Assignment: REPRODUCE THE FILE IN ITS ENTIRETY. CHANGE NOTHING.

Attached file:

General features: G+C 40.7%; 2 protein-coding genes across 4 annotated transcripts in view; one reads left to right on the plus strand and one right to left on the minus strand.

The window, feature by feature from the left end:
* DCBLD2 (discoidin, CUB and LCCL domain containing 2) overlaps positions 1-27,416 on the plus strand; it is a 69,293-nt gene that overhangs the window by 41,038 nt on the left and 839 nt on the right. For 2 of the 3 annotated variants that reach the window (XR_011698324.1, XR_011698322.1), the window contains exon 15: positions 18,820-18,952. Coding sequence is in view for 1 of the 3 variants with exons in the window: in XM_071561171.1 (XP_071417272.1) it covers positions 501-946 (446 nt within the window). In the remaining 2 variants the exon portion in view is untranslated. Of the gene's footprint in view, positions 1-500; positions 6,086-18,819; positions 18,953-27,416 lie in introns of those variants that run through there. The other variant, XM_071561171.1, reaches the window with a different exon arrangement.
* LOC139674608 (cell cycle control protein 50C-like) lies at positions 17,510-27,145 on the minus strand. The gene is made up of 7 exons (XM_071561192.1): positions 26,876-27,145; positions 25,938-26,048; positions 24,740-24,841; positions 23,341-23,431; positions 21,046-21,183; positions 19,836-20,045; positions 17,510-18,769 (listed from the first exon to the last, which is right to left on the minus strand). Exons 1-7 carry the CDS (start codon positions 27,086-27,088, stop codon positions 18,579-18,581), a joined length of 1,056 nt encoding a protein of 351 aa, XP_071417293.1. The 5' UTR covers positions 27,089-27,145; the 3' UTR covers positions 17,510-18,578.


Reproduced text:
General features: G+C 40.7%; 2 protein-coding genes across 4 annotated transcripts in view; one reads left to right on the plus strand and one right to left on the minus strand.

The window, feature by feature from the left end:
* DCBLD2 (discoidin, CUB and LCCL domain containing 2) overlaps positions 1-27,416 on the plus strand; it is a 69,293-nt gene that overhangs the window by 41,038 nt on the left and 839 nt on the right. For 2 of the 3 annotated variants that reach the window (XR_011698324.1, XR_011698322.1), the window contains exon 15: positions 18,820-18,952. Coding sequence is in view for 1 of the 3 variants with exons in the window: in XM_071561171.1 (XP_071417272.1) it covers positions 501-946 (446 nt within the window). In the remaining 2 variants the exon portion in view is untranslated. Of the gene's footprint in view, positions 1-500; positions 6,086-18,819; positions 18,953-27,416 lie in introns of those variants that run through there. The other variant, XM_071561171.1, reaches the window with a different exon arrangement.
* LOC139674608 (cell cycle control protein 50C-like) lies at positions 17,510-27,145 on the minus strand. The gene is made up of 7 exons (XM_071561192.1): positions 26,876-27,145; positions 25,938-26,048; positions 24,740-24,841; positions 23,341-23,431; positions 21,046-21,183; positions 19,836-20,045; positions 17,510-18,769 (listed from the first exon to the last, which is right to left on the minus strand). Exons 1-7 carry the CDS (start codon positions 27,086-27,088, stop codon positions 18,579-18,581), a joined length of 1,056 nt encoding a protein of 351 aa, XP_071417293.1. The 5' UTR covers positions 27,089-27,145; the 3' UTR covers positions 17,510-18,578.